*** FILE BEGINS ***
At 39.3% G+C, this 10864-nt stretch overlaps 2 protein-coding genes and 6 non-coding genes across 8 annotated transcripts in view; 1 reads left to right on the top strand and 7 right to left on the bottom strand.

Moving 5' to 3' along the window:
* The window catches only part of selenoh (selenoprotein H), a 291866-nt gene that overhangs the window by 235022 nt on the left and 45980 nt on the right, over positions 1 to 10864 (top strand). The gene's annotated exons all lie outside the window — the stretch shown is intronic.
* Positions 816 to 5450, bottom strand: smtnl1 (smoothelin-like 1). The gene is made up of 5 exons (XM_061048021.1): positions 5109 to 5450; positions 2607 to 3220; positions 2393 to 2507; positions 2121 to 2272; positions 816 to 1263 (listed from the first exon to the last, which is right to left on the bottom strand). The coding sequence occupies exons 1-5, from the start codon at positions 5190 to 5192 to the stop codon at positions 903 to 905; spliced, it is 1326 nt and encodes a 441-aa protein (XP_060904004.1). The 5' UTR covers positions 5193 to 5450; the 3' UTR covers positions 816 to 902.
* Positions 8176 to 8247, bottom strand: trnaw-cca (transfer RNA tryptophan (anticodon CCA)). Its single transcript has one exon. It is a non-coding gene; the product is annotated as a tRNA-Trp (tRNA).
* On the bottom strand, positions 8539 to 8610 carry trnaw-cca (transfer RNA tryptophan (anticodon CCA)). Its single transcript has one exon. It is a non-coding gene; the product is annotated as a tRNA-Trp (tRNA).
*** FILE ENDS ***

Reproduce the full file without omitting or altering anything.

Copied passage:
At 39.3% G+C, this 10864-nt stretch overlaps 2 protein-coding genes and 6 non-coding genes across 8 annotated transcripts in view; 1 reads left to right on the top strand and 7 right to left on the bottom strand.

Moving 5' to 3' along the window:
* The window catches only part of selenoh (selenoprotein H), a 291866-nt gene that overhangs the window by 235022 nt on the left and 45980 nt on the right, over positions 1 to 10864 (top strand). The gene's annotated exons all lie outside the window — the stretch shown is intronic.
* Positions 816 to 5450, bottom strand: smtnl1 (smoothelin-like 1). The gene is made up of 5 exons (XM_061048021.1): positions 5109 to 5450; positions 2607 to 3220; positions 2393 to 2507; positions 2121 to 2272; positions 816 to 1263 (listed from the first exon to the last, which is right to left on the bottom strand). The coding sequence occupies exons 1-5, from the start codon at positions 5190 to 5192 to the stop codon at positions 903 to 905; spliced, it is 1326 nt and encodes a 441-aa protein (XP_060904004.1). The 5' UTR covers positions 5193 to 5450; the 3' UTR covers positions 816 to 902.
* Positions 8176 to 8247, bottom strand: trnaw-cca (transfer RNA tryptophan (anticodon CCA)). Its single transcript has one exon. It is a non-coding gene; the product is annotated as a tRNA-Trp (tRNA).
* On the bottom strand, positions 8539 to 8610 carry trnaw-cca (transfer RNA tryptophan (anticodon CCA)). Its single transcript has one exon. It is a non-coding gene; the product is annotated as a tRNA-Trp (tRNA).